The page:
In November of 2003, I took workshop with Robert Glenn Ketchum in Hana. I had always admired his work as a photographer and conservationist (his images of the Hudson River Valley and Tongass National Forest are amazing). Heavily influenced by the work of Eliot Porter, RGK’s images are not only breathtaking, but also speak volumes to preserving delicate ecosystems – the loss of which can have massive trickle down effects.
That first day, sitting in the living room of the Hotel Hana’s Plantation House, Robert lectured about how we see and perceive light, and how the camera sees things differently. The proverbial light bulb flickered on, and I finally “got” how light works. Seeing that I was a bit more advanced than the other students, he took the time to emphasize how the thoughtful framing of subject, light and contrast can not only create a great image, but a mood that tells a story, and a cause to action. Robert taught me that every image should have a purpose, whether it influences the viewer to joy, sorrow, empathy or action.
As a pioneer of aerial nature photography, RGK also challenged me to capture the “big picture” – an image that tells the whole story. To this day, I love strapping into a Hughes 500 helicopter with the doors off and capturing the grandeur of Waimea Canyon, the Wailua chain of waterfalls or Waialeale.
Being one of the few people in the class with a digital camera, I was able to quickly apply what I’d learned and verify my results with Robert. Back then, the digital revolution was gaining speed, but the class was an even mix of film and digital photographers. I was shooting a Canon 1Ds at the time, and I remember class mates oohing and aahing at its (then) ginormous 11 MP sensor. As RGK was shooting Fuji Velvia, I helped answer questions pertaining to digital capture and RAW processing.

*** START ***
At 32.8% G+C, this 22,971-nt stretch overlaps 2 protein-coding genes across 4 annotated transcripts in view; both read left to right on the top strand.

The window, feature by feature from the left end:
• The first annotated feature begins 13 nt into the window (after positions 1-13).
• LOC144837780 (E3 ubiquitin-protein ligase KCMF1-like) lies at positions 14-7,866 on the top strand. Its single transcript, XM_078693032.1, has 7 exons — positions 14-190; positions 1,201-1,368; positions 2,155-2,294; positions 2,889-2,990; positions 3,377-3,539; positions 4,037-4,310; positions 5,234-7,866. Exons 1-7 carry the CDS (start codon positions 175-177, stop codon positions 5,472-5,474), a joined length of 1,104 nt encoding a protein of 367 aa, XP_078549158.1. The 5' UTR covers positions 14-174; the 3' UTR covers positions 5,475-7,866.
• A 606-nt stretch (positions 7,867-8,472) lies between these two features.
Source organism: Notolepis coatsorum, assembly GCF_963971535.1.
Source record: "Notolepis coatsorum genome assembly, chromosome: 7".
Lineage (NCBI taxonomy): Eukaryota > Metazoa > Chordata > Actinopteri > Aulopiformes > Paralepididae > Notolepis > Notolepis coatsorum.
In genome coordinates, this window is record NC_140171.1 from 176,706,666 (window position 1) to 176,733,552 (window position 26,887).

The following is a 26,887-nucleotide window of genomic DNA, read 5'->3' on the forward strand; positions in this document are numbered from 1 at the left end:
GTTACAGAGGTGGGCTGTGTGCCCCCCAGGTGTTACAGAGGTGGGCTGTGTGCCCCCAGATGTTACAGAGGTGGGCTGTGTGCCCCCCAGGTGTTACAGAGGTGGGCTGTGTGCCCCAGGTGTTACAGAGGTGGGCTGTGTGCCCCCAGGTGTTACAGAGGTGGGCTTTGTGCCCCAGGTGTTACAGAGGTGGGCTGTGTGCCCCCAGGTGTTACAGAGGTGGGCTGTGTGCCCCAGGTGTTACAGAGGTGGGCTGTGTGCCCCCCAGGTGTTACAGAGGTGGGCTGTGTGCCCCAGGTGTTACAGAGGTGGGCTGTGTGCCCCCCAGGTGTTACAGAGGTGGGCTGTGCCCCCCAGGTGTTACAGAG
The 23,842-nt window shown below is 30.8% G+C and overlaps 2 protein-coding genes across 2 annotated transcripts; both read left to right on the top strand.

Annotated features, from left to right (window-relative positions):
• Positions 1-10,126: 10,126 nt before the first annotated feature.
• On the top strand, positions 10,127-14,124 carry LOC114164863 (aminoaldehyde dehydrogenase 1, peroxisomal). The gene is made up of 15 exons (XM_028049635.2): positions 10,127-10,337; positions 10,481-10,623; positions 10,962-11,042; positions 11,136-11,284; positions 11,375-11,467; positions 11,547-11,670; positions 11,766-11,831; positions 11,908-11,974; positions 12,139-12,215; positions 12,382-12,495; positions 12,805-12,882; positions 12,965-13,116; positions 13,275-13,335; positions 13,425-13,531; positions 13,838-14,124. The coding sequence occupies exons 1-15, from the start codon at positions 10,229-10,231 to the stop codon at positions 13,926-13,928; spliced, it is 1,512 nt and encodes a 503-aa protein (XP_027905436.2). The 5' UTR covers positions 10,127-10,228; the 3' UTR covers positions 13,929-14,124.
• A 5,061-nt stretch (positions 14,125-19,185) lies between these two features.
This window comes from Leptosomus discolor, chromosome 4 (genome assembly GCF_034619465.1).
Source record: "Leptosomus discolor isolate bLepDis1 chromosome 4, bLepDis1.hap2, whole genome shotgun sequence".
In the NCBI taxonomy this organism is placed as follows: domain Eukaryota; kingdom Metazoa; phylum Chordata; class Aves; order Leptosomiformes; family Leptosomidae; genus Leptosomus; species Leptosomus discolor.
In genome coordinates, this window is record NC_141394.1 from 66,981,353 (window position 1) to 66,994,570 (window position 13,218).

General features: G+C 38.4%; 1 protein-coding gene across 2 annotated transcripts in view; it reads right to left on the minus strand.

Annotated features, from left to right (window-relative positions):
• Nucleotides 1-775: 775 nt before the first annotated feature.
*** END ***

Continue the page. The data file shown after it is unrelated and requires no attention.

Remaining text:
With Robert’s tutelage, I watched my creative process and images mature. The foreground to background depth ratio increased, as well as the emotion within each image. More importantly, my photography started to tell stories. It’s with RGK that I started teaching photography – the following year we tag teamed a Hana workshop, adding a digital component that was my kuleana, and the first time I enjoyed watching others get their a-ha moments.
The rest, you might way is history: Over the last five years, I’ve transitioned from the “mentoree” to a “mentor,” providing guidance and insight to up and coming shooters on Maui and throughout the world. For those locally, we go out shooting together, talk story and go over the pros and cons of different equipment or galleries. For those that I mentor in the continental U.S., Canada, Europe, Australia and Asia, we usually email back and forth or use Skype. The goal, no matter where they are, is helping them to create better images, avoid the pitfalls that I’ve experienced from time to time, and help mold their creative vision. The best part is not just watching them grow from picture taker to image maker, but to evolve into successful photographers. That alone gives me great pleasure, knowing that I’ve helped perpetuate the passion for capturing light.